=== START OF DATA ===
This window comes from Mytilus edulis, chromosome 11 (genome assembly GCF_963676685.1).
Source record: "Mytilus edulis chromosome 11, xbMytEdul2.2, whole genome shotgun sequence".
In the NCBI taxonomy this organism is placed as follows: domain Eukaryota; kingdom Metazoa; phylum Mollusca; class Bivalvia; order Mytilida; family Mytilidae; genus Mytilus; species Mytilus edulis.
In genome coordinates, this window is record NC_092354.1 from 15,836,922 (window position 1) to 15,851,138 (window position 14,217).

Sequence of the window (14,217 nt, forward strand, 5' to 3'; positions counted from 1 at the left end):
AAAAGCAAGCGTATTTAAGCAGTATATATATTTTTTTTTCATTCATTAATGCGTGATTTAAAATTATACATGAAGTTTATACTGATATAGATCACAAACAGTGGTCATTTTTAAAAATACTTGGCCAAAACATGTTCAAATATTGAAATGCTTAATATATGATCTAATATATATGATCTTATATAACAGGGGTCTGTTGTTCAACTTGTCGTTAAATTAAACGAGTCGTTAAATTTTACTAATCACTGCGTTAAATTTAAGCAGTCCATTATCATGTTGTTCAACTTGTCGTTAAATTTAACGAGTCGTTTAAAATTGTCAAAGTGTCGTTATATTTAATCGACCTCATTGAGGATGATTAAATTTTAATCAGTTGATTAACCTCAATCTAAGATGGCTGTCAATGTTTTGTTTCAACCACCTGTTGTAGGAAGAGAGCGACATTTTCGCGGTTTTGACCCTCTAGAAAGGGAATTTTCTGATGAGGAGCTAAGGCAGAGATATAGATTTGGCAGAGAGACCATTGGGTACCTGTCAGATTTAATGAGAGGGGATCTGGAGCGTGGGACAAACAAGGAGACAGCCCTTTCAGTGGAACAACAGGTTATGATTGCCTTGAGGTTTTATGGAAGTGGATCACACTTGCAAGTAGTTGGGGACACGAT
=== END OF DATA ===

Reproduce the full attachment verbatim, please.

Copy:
This window comes from Mytilus edulis, chromosome 11 (genome assembly GCF_963676685.1).
Source record: "Mytilus edulis chromosome 11, xbMytEdul2.2, whole genome shotgun sequence".
In the NCBI taxonomy this organism is placed as follows: domain Eukaryota; kingdom Metazoa; phylum Mollusca; class Bivalvia; order Mytilida; family Mytilidae; genus Mytilus; species Mytilus edulis.
In genome coordinates, this window is record NC_092354.1 from 15,836,922 (window position 1) to 15,851,138 (window position 14,217).

Sequence of the window (14,217 nt, forward strand, 5' to 3'; positions counted from 1 at the left end):
AAAAGCAAGCGTATTTAAGCAGTATATATATTTTTTTTTCATTCATTAATGCGTGATTTAAAATTATACATGAAGTTTATACTGATATAGATCACAAACAGTGGTCATTTTTAAAAATACTTGGCCAAAACATGTTCAAATATTGAAATGCTTAATATATGATCTAATATATATGATCTTATATAACAGGGGTCTGTTGTTCAACTTGTCGTTAAATTAAACGAGTCGTTAAATTTTACTAATCACTGCGTTAAATTTAAGCAGTCCATTATCATGTTGTTCAACTTGTCGTTAAATTTAACGAGTCGTTTAAAATTGTCAAAGTGTCGTTATATTTAATCGACCTCATTGAGGATGATTAAATTTTAATCAGTTGATTAACCTCAATCTAAGATGGCTGTCAATGTTTTGTTTCAACCACCTGTTGTAGGAAGAGAGCGACATTTTCGCGGTTTTGACCCTCTAGAAAGGGAATTTTCTGATGAGGAGCTAAGGCAGAGATATAGATTTGGCAGAGAGACCATTGGGTACCTGTCAGATTTAATGAGAGGGGATCTGGAGCGTGGGACAAACAAGGAGACAGCCCTTTCAGTGGAACAACAGGTTATGATTGCCTTGAGGTTTTATGGAAGTGGATCACACTTGCAAGTAGTTGGGGACACGAT